pageoneresults - 5:23 pm on Dec 6, 2010 (gmt 0)
Are there really that many differences when dealing with 1,000 documents or 1,000,000,000?
The solutions at the 1000 level are not much different than those at the 1000000000 level. Or are they? I think the same concepts apply to any number of documents.
A place for everything, everything in its place.
For me, I focus mainly on the "final destination" documents. Anything in-between is subject to noindex or noindex, nofollow. Using just noindex allows me to direct the flow of equity between entry and final destination. I want the bot to follow all internal links (where applicable) but I only want a specific path indexed to the final destination.
Think of it like a map. You have your "shortest route" and that is the way I view this. There may be plenty of "other routes" that lead you to the same destination and those are "alternatives" to the "shortest route". But, the shortest is always the one that leads the bot to the final destination hence the use of noindex in many areas.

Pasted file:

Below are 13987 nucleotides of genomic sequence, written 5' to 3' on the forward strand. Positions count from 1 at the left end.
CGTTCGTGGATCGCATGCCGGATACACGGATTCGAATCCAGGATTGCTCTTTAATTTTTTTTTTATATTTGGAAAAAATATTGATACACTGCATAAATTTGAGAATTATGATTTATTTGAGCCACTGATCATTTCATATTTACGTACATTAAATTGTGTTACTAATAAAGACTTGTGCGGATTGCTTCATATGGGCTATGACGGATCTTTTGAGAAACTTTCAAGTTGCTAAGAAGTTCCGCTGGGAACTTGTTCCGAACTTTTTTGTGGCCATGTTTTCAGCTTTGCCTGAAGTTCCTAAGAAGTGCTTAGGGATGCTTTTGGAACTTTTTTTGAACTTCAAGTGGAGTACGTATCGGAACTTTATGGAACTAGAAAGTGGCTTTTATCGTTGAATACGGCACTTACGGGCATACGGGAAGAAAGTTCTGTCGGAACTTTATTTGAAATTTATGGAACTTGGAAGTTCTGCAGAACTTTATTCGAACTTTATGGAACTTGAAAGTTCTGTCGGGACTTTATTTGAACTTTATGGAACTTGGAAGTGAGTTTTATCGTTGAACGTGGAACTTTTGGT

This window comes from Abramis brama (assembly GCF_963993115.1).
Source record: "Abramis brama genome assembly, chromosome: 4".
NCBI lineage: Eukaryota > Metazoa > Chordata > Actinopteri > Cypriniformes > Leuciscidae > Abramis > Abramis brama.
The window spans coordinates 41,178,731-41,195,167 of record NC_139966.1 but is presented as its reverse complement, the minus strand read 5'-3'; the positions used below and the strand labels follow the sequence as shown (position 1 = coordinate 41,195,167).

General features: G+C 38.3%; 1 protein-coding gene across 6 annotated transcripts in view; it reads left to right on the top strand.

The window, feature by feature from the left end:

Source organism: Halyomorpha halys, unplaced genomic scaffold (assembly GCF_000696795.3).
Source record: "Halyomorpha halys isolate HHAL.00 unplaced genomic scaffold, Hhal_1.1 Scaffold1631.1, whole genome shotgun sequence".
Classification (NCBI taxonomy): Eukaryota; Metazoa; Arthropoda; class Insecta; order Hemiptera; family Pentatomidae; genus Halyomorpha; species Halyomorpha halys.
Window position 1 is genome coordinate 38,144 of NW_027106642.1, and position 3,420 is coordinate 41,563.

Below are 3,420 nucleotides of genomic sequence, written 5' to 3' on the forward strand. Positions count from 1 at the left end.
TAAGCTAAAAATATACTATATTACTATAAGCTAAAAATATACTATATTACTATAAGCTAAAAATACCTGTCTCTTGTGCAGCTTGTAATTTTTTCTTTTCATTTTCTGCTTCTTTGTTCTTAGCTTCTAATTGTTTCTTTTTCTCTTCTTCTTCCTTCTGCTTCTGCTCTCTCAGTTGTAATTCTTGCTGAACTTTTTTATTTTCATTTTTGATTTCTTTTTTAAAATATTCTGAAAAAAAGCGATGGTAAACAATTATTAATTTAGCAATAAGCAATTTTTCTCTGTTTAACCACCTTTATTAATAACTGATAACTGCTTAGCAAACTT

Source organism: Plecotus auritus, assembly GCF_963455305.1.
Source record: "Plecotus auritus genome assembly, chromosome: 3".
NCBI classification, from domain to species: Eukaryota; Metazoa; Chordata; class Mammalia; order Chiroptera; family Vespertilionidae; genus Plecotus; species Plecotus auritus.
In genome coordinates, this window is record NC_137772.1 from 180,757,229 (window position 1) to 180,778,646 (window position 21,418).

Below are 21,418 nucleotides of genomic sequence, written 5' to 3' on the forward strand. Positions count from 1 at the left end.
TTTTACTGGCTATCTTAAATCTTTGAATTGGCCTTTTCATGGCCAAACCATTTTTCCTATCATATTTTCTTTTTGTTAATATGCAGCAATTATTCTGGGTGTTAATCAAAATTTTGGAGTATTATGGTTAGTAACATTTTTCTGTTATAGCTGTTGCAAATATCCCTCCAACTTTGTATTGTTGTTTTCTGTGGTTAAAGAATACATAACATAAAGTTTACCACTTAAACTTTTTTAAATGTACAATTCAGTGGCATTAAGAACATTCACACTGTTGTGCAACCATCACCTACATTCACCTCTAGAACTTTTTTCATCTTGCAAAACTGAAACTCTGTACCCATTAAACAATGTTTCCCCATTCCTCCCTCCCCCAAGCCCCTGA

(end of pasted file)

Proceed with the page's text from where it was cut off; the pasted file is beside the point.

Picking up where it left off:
Typically most efficient structures are going to be somewhat shallow and very broad horizontally. Each entrance into a horizontal structure stands on its own. Think of it like having thousands of websites that all make up the "pyramid". Not only do you go horizontally, you also travel upwards and work at the host name level.
This is not a one size fits all solution although the basic concepts are the same. I'm looking at it from an ecommerce perspective and for me, it all comes down to how you manage the "equity" within the site. Heck, if you've got it just right, you can put a link on one of the top level horizontal (or host name) documents and that would probably have just as much, if not more importance than most external links.
<meta name="robots" content="noarchive">
The above is mandatory for all sites that we do. We typically serve it as a X-Robots-Tag in the server headers.
<meta name="robots" content="noindex">
<meta name="robots" content="noindex, nofollow">
The above are used judiciously throughout all the documents we work with. Most of the documents have default indexing directives. Some are controlled by the user based on the content being published.
This is all "basic stuff" too. There's much more at the "leeching level" that needs to be addressed, that's one thing I guess stands out between the 1,000 and 1,000,000,000 levels. You really have to control bot access to the site. Error reporting routines become much more robust at the larger document levels. But these are things you also need to worry about if you only have 100 documents. You need to protect and control access to everything. Ask IncrediBILL, he's the Master of grabbing a bot by the balls and giving them instructions on what they can and cannot do. :)